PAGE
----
Personally, I wouldn't at all say 'avoid Figes at all costs'. I would advise reading him with the same caution that you would any other historian, and perhaps balancing him out by looking at Christopher Read's From Tsar to Soviets afterwards (as well as reading the review I link to above).
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David Dockter
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Good list of RCW books here:

http://www.angelfire.com/games3/jacksongamer/RCWbooks.htm
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Lincoln's Red Victory started me off; then White Armies - then White Generals - then a bunch of others (I think I provided a list in the rulebook).
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It can be alarming how people choose to avoid the work it takes to see the gray in issues; far too easy to see everything in terms of black and white.

That's the easy way out, and can be terribly unfair. Why people can't judge Figes work on it's own, separate from his personal conduct is just beyond me. His "A People's Tragedy" is really vital reading for any student of the Russian Civil War - whether they're professional historians or just amateur aficionados like me and most of our wargaming colleagues. I can absolutely see the work's shortcomings as history and even in writing style (it easily could have been edited by 200 pages or so). But is it bad history because Figes conducted himself in less than an honorable way in trying to promote the book? No way.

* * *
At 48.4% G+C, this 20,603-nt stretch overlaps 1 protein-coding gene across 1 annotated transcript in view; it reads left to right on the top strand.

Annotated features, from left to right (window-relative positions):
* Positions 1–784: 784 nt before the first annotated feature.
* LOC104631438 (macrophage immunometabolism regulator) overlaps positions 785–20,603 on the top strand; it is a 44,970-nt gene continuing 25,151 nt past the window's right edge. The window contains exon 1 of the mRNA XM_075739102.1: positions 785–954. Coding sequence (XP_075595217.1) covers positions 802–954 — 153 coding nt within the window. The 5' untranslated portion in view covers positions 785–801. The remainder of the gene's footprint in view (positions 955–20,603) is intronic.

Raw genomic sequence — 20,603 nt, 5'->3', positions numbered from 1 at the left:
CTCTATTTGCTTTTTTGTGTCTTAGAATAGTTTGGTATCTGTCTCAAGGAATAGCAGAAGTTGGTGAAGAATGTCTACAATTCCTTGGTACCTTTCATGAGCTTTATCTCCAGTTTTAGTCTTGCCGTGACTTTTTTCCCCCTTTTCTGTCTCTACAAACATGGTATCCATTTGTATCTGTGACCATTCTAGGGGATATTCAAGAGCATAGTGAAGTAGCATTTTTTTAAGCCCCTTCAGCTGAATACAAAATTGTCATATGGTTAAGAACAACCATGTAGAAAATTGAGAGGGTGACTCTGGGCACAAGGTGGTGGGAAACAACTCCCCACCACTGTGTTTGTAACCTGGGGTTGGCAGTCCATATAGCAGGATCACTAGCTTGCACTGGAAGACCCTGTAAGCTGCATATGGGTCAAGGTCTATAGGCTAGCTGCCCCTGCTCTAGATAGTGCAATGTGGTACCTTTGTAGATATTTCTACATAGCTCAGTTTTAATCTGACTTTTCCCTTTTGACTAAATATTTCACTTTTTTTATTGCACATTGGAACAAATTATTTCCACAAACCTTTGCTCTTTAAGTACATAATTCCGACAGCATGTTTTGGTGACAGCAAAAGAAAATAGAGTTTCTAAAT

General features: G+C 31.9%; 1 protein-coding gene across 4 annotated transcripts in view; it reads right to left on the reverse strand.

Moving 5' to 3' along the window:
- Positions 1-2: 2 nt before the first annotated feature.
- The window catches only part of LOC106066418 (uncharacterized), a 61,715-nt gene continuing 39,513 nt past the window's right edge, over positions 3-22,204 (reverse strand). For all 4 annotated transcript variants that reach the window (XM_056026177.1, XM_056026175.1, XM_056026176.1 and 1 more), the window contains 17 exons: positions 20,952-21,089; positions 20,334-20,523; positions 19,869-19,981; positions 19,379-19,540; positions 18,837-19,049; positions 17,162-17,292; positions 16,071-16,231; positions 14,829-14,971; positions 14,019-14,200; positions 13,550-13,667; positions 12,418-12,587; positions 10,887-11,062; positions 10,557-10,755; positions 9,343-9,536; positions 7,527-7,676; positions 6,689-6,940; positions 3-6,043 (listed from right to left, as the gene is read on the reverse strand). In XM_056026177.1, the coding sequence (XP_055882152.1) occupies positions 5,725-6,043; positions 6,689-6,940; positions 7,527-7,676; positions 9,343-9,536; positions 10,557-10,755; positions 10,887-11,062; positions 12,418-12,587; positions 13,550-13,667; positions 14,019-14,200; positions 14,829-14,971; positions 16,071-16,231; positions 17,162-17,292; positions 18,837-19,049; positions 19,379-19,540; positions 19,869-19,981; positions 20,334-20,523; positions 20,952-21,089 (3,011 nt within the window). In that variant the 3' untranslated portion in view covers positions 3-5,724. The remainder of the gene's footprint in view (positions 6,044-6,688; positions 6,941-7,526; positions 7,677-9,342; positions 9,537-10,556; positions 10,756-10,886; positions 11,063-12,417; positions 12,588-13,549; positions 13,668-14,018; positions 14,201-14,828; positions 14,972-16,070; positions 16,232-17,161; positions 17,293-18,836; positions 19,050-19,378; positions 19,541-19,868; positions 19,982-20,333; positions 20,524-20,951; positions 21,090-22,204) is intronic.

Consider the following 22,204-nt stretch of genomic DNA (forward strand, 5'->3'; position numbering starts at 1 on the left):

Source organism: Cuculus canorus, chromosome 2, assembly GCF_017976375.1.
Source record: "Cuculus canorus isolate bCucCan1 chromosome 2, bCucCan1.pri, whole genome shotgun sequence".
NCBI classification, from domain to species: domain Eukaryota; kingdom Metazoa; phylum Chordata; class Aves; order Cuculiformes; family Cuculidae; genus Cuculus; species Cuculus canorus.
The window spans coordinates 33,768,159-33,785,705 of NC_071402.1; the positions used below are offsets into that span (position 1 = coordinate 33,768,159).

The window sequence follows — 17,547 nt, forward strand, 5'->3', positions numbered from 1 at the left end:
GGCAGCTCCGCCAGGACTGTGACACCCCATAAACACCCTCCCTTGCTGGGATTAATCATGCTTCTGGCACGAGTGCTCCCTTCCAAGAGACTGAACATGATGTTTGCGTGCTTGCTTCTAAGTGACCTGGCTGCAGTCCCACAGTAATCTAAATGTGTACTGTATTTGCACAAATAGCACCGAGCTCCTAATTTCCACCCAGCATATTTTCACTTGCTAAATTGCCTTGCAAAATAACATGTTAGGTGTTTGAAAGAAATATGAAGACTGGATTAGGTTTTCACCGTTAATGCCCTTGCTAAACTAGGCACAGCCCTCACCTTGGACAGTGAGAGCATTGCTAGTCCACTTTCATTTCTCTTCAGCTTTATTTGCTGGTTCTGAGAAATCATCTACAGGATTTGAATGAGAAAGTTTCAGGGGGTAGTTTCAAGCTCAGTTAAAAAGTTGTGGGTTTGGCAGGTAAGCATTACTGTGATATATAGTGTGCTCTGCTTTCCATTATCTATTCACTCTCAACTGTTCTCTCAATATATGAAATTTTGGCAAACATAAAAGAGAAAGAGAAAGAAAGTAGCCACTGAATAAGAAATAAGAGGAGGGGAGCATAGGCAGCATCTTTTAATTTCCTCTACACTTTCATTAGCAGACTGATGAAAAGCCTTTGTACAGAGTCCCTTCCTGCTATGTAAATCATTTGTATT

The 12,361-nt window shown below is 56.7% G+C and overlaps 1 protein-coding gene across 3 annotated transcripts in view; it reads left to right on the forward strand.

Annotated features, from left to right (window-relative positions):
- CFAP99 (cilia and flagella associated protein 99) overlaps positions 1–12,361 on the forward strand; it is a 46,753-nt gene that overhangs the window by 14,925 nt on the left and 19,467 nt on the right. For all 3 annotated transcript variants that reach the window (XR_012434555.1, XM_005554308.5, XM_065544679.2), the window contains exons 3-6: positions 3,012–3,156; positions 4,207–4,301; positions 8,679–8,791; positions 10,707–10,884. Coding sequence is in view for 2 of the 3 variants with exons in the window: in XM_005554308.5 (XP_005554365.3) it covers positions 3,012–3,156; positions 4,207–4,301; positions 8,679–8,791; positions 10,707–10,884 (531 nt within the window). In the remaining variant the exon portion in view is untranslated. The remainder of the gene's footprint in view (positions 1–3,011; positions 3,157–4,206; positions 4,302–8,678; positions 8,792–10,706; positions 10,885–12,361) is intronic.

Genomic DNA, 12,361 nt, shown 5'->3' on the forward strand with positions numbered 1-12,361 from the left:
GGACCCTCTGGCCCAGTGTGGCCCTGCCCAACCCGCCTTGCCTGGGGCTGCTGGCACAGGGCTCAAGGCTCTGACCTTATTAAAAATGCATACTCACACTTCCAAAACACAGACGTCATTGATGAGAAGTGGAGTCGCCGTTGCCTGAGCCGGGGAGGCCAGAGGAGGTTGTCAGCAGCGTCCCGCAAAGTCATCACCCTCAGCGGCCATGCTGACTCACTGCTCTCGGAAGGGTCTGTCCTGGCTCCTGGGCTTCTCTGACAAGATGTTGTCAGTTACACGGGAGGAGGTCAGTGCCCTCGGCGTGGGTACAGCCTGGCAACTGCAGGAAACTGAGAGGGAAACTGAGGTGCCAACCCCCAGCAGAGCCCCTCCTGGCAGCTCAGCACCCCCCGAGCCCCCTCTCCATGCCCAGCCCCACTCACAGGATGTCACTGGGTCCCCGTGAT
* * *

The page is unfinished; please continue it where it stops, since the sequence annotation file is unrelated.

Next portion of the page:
That said, I completely agree with the others here who have ranked Lincoln's "Red Victory" as the best history to read if you just want the background on your wargaming or the interest the games of the Russian Revolution kindle. A terrific read in every respect, and I know it added greatly to my understanding of this watershed time in history.

And I read it after I read Figes.

Which is probably a good thing. Had I read Lincoln first, I probably never would have gotten past the first 100 pages of Figes. I'm better educated on the Russian Revolutions (plural, as Figes posits)for having read both. But the only one I'll likely reread at some point is Red Victory.
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CubbieBlues wrote:
Why people can't judge Figes work on it's own, separate from his personal conduct is just beyond me. [...] But is it bad history because Figes conducted himself in less than an honorable way in trying to promote the book? No way.
Has anyone actually claimed this? (For the record, his conduct was considerably worse than over-energetically promoting a book).
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Hi All,

One of the best books I found on the subject was The Russian Civil War by Evan Mawdsley. Its readable and comprehensive and gives you a good idea of the shifting battle lines on the different fronts and why the Whites failed tactically as well as strategically. its quite good too on the politics within the White camp.

I love TOC, just playing again at the moment. I think I could say I've never played a game as good....or as complicated...lol...